1. Although we don’t really know what Anne said to her chaplain Matthew Parker, it is very true, we can assume that it was something to do with the future of Princess Elizabeth. There was no chance of Henry harming her but there was a chance he may choose people to care for her who would raise her differently to how Elizabeth felt. Anne was of the Reformation circle and Henry orthodox, despite his break from Rome. He may choose devout Catholics to raise his daughter and his rejection of her in part after Anne’s death was due to her being declared illegitimate. However, even illegitimate children of Kings were spoilt and recognised as important. Her marriage would still be a question of royal degree and importance, even if it wasn’t to a King necessarily. Henry was a good father and he did love his daughters, even if he insisted on them obeying him and on submission.

    Anne was aware that something was up, even if she didn’t know what. She was aware of the tension around her and she felt that she should take precautions. Anne must have committed Elizabeth to his care and Father Parker gave her his promises to do his best. He did remain in the service of Henry and Queen Jane and then accepted the service of Queen Elizabeth because he was bounden to her mother. He owed much of his career to her and he was a gentile man. He became part of the inner circle around Anne and a growing Elizabeth which was probably as fulfilment of his promises to watch over Anne’s daughter.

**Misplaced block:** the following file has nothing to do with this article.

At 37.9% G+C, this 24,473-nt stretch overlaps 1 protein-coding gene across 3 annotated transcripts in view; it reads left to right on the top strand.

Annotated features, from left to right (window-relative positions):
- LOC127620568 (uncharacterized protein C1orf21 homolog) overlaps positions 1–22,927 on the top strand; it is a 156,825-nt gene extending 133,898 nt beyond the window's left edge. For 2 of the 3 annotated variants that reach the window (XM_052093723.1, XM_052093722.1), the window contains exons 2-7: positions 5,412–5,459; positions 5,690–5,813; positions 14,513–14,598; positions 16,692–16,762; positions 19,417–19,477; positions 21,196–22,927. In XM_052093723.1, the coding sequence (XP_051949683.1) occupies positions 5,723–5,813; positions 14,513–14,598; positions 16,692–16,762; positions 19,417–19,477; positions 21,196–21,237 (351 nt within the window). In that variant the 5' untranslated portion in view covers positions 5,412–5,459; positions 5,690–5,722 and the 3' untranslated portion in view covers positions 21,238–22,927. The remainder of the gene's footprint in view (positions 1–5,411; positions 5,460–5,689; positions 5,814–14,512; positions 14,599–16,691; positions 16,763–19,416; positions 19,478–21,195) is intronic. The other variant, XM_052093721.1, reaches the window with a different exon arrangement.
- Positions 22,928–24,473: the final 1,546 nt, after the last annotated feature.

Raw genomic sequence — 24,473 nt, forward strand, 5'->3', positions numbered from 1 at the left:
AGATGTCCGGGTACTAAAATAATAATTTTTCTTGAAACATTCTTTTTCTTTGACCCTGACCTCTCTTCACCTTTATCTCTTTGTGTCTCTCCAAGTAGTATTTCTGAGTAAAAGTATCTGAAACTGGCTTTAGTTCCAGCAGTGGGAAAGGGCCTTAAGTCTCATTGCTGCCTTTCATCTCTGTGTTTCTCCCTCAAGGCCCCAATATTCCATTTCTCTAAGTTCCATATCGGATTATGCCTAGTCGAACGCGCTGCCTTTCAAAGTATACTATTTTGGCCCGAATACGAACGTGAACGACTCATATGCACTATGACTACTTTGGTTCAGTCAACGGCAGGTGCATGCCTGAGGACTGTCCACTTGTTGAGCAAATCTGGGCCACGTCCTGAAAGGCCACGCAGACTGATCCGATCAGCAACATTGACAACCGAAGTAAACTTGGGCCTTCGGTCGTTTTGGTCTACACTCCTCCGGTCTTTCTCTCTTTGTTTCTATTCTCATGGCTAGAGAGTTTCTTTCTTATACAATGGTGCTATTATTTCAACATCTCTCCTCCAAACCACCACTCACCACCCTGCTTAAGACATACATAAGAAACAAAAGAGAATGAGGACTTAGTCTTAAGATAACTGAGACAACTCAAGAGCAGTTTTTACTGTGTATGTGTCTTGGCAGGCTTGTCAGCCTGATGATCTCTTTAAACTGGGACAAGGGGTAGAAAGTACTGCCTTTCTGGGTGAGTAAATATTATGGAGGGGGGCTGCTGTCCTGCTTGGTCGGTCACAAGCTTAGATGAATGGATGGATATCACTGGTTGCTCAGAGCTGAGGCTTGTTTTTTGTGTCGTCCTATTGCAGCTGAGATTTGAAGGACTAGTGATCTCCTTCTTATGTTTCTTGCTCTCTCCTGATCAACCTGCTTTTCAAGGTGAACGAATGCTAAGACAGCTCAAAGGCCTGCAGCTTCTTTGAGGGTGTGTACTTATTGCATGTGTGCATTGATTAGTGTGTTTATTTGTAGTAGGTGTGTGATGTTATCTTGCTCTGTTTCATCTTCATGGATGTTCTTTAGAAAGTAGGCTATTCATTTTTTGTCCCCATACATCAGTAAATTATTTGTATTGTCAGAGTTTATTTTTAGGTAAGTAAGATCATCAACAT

2. True, Henry had split from Rome which had allowed the reformation to take hold yet, he was still very much a Catholic at heart, he had split with Rome because the Pope would not allow him the dispensation to marry Anne, but he was still very much Catholic in his heart and he died in the old faith to, I think Anne must have been aware Henry had plans to abandon her and she was very worried she would not see her daughter, she was aware of Katherines fate and how the king had separated that miserable woman from her daughter, even though it had been largely because she had refused to go quietly, Anne was I believe a shrewd judge of character she after all knew how ruthless her husband could be with those who displeased him, and she wanted to make sure if anything happened to her, that Elizabeth would have a champion of her mother to guide her in the right direction, in her religious beliefs and as a man who knew her character well, these actions by Anne are proof that she knew something ominous was about to happen to, storm clouds were gathering, and her and Henry had probably not got back on an even keel since the death of their baby in January, it is easy to assume that he was still angry with her blaming entirely the miscarriage on her, in those days the mother was blamed for most things, the sex of her child, if he/ she were deformed or not, unnatural sexual practices by the mother were said to be the cause if the baby was born deformed or lame, those few months must have been dreadful for Anne, she knew her influence over the king had gone Chapyus reported the king had not spoken to her for two weeks, and Anne being the sort of woman she was, highly strung and emotional must have found the tension extremely difficult to bear, hardly surprising when she was in the Tower she broke down into a fit of hysterics, Mathew Parker was her chaplain and she had been his patron, the two of them must have been close for her to have relayed her fears to him, yes we will never know what was said as it was private and yet, it must have been down to her child’s spiritual welfare, Parker being the man he was of deep faith and loyalty, kept his vow to Anne and in the years ahead, became Elizabeth’s spiritual mentor, he eventually became her archbishop even though his heart was not in it, he must have told Elizabeth of the conversation he had had with her tragic mother, as he himself said, ‘he was bound to the mother’, Anne had indeed some good and loyal friends amongst the vipers at court who were only all to eager to bring her down.